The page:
Recycled Swiss bikes are helping to provide a fast track out of the jobless doldrums into the world of paid employment.
The "Drahtesel", or "Trusty Bike", scheme near Bern employs out-of-work Swiss people to collect discarded bicycles and make them fit for sale in Africa.
The "Trusty Bike" project provides short-term employment for jobless Swiss people, who collect and recycle discarded bicycles for sale in developing countries.
Participants are able to gain work experience, while engaged on a worthwhile project.
The bikes sold cheaply in mostly African states provide much needed mobility, thus also improving the purchaser's employment chances.
The project, started up by social worker Paulo Richter ten years ago and run by a foundation in Bern, initially employed four part-timers. Now there are 65 participants.
The workers do not receive wages directly; their income is from unemployment benefit and social welfare.
Richter believes people enjoy taking part in the scheme because, as well as keeping them occupied while they search for paid employment, they are proud to be involved in a project that benefits developing countries.
Any old iron
Some 200,000 bicycles are consigned to the scrap heap in Switzerland every year. Before they get that far, the Trusty Bike workers round them up and sort them out. The more sophisticated models are refurbished and sold on the Swiss market.
The simpler bikes are spruced up, stripped down and shipped out in giant containers. The main recipient is Burkina Faso, but other beneficiaries have included Ghana, Ivory Coast, Mozambique, South Africa, Cuba, Romania and Albania.
In the receiving country, development groups pay local staff to reassemble the bicycles and sell them at SFr50 per piece - a snip of their normal price. The profits from sales pay for the transport costs of SFr7,000 per shipment.
In places where very few people have cars, and public transport leaves a lot to be desired, a bicycle is a useful work tool.
Farmers can transport their crops to market, and traders sell their wares straight from the bike. In Burkina Faso, nurses also use Swiss bikes for house calls to patients, helping to save lives.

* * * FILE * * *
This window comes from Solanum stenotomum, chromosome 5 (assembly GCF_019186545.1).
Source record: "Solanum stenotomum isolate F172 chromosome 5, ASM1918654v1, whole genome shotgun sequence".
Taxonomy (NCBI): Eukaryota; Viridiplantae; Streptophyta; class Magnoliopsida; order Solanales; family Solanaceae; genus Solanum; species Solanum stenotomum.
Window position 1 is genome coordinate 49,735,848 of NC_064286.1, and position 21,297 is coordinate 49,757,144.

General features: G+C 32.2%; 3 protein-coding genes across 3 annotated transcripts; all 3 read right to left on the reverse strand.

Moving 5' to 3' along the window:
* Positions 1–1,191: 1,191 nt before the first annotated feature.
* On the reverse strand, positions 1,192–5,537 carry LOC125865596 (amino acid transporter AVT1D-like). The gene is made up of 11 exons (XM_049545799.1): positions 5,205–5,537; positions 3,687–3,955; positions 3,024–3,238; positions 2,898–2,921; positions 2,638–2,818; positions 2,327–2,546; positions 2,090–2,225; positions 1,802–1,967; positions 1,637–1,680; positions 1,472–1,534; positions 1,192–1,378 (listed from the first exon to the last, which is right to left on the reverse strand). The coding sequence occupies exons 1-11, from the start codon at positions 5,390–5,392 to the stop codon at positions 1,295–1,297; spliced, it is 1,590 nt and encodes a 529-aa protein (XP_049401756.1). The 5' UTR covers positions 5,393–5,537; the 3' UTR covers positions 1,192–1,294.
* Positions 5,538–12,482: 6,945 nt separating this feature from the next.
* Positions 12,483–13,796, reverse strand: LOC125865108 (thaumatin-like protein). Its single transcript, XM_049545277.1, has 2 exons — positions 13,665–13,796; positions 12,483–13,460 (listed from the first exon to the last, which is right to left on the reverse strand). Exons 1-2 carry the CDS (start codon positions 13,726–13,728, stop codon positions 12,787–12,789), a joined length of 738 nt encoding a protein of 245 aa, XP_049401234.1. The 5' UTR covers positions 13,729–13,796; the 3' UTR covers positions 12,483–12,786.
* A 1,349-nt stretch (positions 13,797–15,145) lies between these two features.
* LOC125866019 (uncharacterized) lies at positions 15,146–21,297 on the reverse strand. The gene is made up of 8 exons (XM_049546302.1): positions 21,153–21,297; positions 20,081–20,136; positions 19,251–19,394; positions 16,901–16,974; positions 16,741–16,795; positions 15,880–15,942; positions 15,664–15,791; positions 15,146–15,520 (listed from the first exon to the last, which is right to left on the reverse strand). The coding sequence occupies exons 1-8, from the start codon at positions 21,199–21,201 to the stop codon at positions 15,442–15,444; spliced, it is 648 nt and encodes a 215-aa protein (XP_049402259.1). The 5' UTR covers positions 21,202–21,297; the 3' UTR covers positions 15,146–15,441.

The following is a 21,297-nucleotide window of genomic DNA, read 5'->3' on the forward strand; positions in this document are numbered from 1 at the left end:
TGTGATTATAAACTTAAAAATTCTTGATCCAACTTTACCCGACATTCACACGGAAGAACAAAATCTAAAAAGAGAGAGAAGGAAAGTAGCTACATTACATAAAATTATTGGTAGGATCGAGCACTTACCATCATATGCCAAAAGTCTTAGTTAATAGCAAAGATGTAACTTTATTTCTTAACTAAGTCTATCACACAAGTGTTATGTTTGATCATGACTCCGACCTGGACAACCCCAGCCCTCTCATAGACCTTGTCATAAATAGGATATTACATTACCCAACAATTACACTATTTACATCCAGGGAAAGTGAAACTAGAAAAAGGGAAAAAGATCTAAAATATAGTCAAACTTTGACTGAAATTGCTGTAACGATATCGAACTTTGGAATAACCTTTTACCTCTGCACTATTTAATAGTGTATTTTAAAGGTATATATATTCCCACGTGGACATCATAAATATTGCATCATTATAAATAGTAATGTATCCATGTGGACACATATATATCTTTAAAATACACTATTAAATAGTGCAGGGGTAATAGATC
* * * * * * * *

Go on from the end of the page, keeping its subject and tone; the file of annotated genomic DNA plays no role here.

The workshop in Bern is a happy place, full of bustle and friendship. Pop music blares out from speakers in each room, occasionally drowned out by the sound of an electric drill or saw.
The walls are festooned with sculptures and art pieces made from discarded bicycle parts. In one department, necklaces are made from old chains, nuts become rings, and cycle lamps are turned into clocks. Many of these items are sold at markets in Bern.
The workforce is multinational and ranges from teenagers to 60 year olds. A few of the young staff left school without sitting their high school diploma exams, and simply need a bridge into the working world. Many go on to apprenticeships.
Some of the workers are refugees. The project employs social workers to target their needs, and to provide help with learning German and applying for jobs.
Most people at Trusty Bike, such as Raffaele Falletta, have been looking for work for more than a year.
"I'm happy to be here because I have something to do," Falletta told swissinfo. "After one year of looking for a job you lose your daily rhythm. Now I have to come here every day to meet people and I have the chance to do what I like."
Falletta, a former Ascom engineer, now makes ingenious clocks and jewellery out of old bicycle parts.
The participants must pass an interview before they can take part in the scheme. They have to show enthusiasm for the environmental and social aims of Trusty Bike.
Paulo Richter told swissinfo: "Up until a few years ago, between 50 - 75 per cent of team members were able to move on to stable, paid employment after taking part in the scheme. These days, the labour market poses more difficulties."
Sometimes, the normal three-month period of employment at Trusty Bike has to be extended to six months.
A new Trusty Bike project is being developed in Bern, which may create extra work opportunities.
Richter's team is building a three-wheeled, hand-pedalled bike for disabled people, made from old bike parts. They expect the prototype to be ready by the end of this year.
Trusty Bike's partners in Burkina Faso, Être Comme Les Autres (ECLA), want to give the funky new wheelchairs to employees on a reforestation project. In this way, disabled people, who do not receive state benefits and could not otherwise find paid work, can earn some money watering the newly planted trees.
Paulo Richter hopes that the collaborative project will attract international development funds, enabling the setting up of a second workshop and providing more places for unemployed people here in Switzerland.
swissinfo, Julie Hunt
200,000 Swiss bikes per year are consigned to the scrap heap.
"Trusty Bike" recycles 7,000 of these per year.
One shipping container can hold 650 bikes.
The bikes are sold for SFr50 each in recipient countries, mainly in Africa.
The profits from sales pay for the transport of bikes from Bern to developing countries.